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Peter Higgins, author of Wolfhound Century

Myke Cole, author of Shadow Ops Series

John Brown John, translator of the Zamonia Novels

Jim C. Hines author of Libriomancer

Nick Harkaway author of Angelmaker (review here)

Martha Wells author of The Cloud Roads

David Tallerman author of Giant Thief

Mazarkis Williams author of The Emperor's Knife

Rob Ziegler author of Seed

Steven Gould author of 7th Sigma

Douglas Hulick author of Among Thieves (review here)

Mark Charan Newton author of Nights of Villjamur (review here)

Kameron Hurley author of God's War (review here)

Brent Weeks author of The Black Prism (review here)

Anthony Huso author of The Last Page (review here)

Brandon Sanderson author of The Way of Kings (review here)

Lou Anders Editor of Pyr Books

Ian Tregillis author of Bitter Seeds (review here)

Sam Sykes author of Tome of the Undergates (review here)

Benjamin Parzybok author of Couch (review here)

Kristine Kathryn Rusch author of Diving Into the Wreck (review here)

Ken Scholes author of Lamentation

Cherie Priest author of Boneshaker (review here)

Lev Grossman author of The Magicians (review here)

Character Interviews

Alexia and Lord Maccon from Gail Carriger's Soulless

Lord Akeldama from Gail Carriger's Soulless

Eva Forge from Tim Akers's The Horns of Ruin

Atticus from Kevin Hearne's Hounded


The Daylight War by Peter V. Brett

A Memory of Light by Robert Jordan & Brandon Sanderson

Scoundrels by Timothy Zahn

Cold Days by Jim Butcher

Year Zero by Rob Reid

Alif: The Unseen by G. Willow Wilson

Scourge of the Betrayer by Jeff Salyards

Redshirts by John Scalzi

Control Point by Myke Cole

Angelmaker by Nick Harkaway
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INTERVIEW | Jim Hines author of Libriomancer

Jim C. Hines has been one of favorite writers since long before I started this blog. It all started with a little book found at my local bookstore called Goblin Quest starring a little blue near-sighted goblin named Jig and his trepidatious fire spider companion Smudge. From there Jig's adventures got bigger with Goblin Hero and Goblin War. Hines's prominence then grew with a quartet of novels based on fairy tale princess stories starting with The Stepsister Scheme and his latest novel Libriomancer--out this week--is his first in the Urban Fantasy series Ex Libris, which is also his first hardcover release.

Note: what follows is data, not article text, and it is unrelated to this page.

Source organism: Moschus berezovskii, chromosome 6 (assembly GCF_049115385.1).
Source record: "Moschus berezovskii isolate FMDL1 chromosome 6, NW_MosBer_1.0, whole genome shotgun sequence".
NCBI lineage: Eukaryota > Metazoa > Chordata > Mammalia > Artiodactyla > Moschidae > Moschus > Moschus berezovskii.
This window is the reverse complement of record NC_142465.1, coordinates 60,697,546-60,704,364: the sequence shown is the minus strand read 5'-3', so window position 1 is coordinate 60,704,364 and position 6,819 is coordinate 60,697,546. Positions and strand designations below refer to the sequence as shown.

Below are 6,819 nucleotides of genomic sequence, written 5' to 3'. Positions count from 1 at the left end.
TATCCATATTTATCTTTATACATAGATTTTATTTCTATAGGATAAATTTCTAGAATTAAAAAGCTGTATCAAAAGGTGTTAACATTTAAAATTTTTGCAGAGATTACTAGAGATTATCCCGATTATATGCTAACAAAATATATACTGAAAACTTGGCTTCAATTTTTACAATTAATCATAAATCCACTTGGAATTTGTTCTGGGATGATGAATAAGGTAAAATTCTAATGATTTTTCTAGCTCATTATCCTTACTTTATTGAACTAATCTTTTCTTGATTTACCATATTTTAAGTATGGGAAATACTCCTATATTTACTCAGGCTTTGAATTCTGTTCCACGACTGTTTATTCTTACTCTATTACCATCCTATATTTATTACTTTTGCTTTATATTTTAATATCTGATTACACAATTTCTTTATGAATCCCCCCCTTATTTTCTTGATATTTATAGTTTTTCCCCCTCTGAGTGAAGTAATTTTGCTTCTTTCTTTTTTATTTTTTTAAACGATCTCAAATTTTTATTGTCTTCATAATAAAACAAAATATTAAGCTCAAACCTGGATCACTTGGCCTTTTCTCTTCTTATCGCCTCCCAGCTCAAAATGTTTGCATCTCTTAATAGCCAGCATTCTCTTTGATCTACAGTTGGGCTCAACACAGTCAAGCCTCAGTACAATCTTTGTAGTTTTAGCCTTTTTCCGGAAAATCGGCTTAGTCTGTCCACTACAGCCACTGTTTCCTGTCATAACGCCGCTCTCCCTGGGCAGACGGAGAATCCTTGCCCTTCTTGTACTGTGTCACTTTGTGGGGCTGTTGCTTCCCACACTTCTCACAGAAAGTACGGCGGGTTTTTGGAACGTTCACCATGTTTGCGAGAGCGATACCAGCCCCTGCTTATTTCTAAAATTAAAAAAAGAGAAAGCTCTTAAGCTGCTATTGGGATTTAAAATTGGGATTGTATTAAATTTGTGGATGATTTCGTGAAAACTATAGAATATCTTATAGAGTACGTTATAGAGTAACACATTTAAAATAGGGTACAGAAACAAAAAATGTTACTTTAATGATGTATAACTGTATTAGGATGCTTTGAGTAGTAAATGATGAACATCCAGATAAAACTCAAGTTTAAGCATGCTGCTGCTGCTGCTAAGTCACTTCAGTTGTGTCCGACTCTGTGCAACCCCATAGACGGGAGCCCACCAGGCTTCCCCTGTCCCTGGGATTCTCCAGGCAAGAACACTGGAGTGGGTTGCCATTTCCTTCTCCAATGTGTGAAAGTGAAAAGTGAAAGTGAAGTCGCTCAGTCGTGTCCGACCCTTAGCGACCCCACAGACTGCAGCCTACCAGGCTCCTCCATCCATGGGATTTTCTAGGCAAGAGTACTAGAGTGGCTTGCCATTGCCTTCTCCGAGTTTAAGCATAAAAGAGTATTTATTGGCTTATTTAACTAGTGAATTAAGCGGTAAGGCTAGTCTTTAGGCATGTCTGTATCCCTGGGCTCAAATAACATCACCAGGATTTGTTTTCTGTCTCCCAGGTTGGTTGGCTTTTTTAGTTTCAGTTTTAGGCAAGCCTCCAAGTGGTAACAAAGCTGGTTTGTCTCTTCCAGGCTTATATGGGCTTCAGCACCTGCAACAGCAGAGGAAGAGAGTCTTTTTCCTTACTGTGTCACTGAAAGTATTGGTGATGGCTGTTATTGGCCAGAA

MH: You've done your Quest Fantasy series, which turned into something of an Epic with the Goblin books, tackled the Fairy Tale genre with the Princess novels, and now you're after Urban Fantasy with Libriomancer. Is your plot to cover the breadth of Genre literature?

HINES: YES! Though I'm finding this one-book-at-a-time approach to be painfully slow. This is why my next book will be 50 SHADES OF BLUE, an erotic romance about goblin detectives in the old west. It will be a picture book.

MH: That's a best-seller waiting to happen. Despite my reluctance on erotic romances that would certainly be something to behold. Smudge, originally scene in the Goblin books, reasserts his role as a sidekick/companion in Libriomancer. You mentioned in the introduction that a short story was the impetuous for Smudge coming back. Did you ever feel pressure on bringing a character you've used so much into a new world?

HINES: That would be "Mightier than the Sword," in Gamer Fantastic, yes. I was (and still am) very nervous about bringing Smudge back. I love that little fire-spider. I'm not fond of spiders in general, but Smudge is just fun. I wanted to be true to his character, and I didn't want to bring him back as just a gimmick. He needed a real role in the story, both in terms of the plot, and in his relationship with Isaac. Smudge has changed a little since his time in the goblin caves. The transition to another world has made him a little ... let's call it "quirkier." But the core of his character is very much there, and I had a blast exploring how he'd relate to our world. One of my favorite bits is when Isaac remarks on how Smudge likes to ride on the dashboard, and that a fire-spider works well for defrosting the windshield during those Michigan winters.

MH: I love that little fire spider too. Libriomancer is peppered with genre literary references from both classic and new works. How much were you bribed for those mentions? And did you go back and re-read a lot of books to get the little details right?

HINES: How much did they bribe me? Well, looking at my bills for this month, IT WASN'T ENOUGH! There were actually only a few instances where I deliberately snuck a friend's name in. Ann Crispin has done tremendous work through Writer Beware, and I remember loving her Star Trek novels when I was younger, so I asked if I could put her in as the author of Vulcan's Mirror. My friend Catherine did a quick consult for me on the idea for Rabid, so I listed her as the author for that one. Mostly though, I just looked for the books that fit, and the kind of books Isaac would want to use for various situations.